The Nelson A. Rockefeller Center for Public Policy and the Social Sciences

YALI at the Rockefeller Center: Conflict and Negotiation with Roy Lewicki '64

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This is part of an ongoing series of articles on the Rockefeller Center's participation in the Young African Leaders Initiative, or YALI.

Dartmouth's YALI fellows continued their leadership program at the Rockefeller Center with a session directed by Roy Lewicki '64, a graduate of Dartmouth College and Professor of Business Ethics and Professor of Management and Human Resources at the Max M. Fisher College of Business at Ohio State University. This fifth session, entitled" Conflict and Negotiation," started with Professor Lewicki asking the YALI fellows if they had experienced any personal conflicts recently. Fellows began citing familial and work conflicts that resulted from personality differences, asymmetry of information, cultural differences and expectations, and language barriers.

Professor Roy Lewicki '64 of Ohio State University leads a session with the YALI fellows

Professor Lewicki used his experience in management consulting, management training, dispute resolution, trust development, and ethical decision making to reveal the different types of conflict and ways to resolve these issues that can produce change, inspire learning, and sharpen thinking. Fellows completed a self-assessment that revealed their personal negotiation style with competing, collaborating, compromising, avoiding, and accommodating styles as the options. Not surprisingly, none of the fellows had high scores for the avoiding technique, revealing the assertive and cooperative nature that has made them all leaders. This self-assessment and discussion inspired personal insight for the fellows as they discovered how they deal with conflict. One fellow, Akiules Antonio, a market intelligence manager from Angola, said he wanted to be able to have all kinds of strategies in his repertoire. He went on to say he has been told previously that he is not manageable, an issue Antonio thinks can be resolved by understanding all the various conflict strategies. Ramatoulie Gassama, the Public Relations Officer for Ace Communications Executive in Gambia stated, “Communication is the key to solving conflict.”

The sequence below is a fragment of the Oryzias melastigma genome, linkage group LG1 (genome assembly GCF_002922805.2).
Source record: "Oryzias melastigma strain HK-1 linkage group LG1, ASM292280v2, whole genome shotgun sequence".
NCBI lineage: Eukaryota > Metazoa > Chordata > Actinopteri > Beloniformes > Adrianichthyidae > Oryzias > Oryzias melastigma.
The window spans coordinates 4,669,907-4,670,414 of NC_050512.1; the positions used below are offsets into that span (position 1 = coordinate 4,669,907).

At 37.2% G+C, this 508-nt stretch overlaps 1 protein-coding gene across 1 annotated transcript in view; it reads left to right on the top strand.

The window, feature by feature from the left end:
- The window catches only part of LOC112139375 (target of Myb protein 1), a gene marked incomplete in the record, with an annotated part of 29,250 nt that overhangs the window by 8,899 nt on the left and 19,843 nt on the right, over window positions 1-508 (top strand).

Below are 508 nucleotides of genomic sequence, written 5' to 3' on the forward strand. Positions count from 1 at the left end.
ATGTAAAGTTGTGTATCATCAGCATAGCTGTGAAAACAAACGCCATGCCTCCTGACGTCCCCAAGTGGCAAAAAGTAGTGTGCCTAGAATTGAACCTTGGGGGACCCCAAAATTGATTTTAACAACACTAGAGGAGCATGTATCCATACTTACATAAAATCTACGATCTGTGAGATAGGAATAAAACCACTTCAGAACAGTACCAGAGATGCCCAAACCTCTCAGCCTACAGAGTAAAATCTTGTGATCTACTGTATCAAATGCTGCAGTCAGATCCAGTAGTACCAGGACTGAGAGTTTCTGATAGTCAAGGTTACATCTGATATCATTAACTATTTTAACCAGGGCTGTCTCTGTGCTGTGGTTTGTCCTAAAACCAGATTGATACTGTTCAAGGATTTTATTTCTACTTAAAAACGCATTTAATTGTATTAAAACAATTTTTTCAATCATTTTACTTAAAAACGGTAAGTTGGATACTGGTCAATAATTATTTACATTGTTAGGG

After this discussion, the fellows were put to the test with a role play scenario of negotiation between a buyer and a seller of a sugar bowl. Negotiation styles often reflected the fellow’s personality. For example, Khulekani Msweli, from Swaziland, works to invest in grassroots artisans and does not have a ruthless nature. During his scenario, he played the role of the seller and ended up with the lowest pay price as he did not want to take advantage of the buyer. The session concluded with helpful negotiation techniques to optimize the outcome for both the buyer and the seller.

The Nelson A. Rockefeller Center for Public Policy and the Social Sciences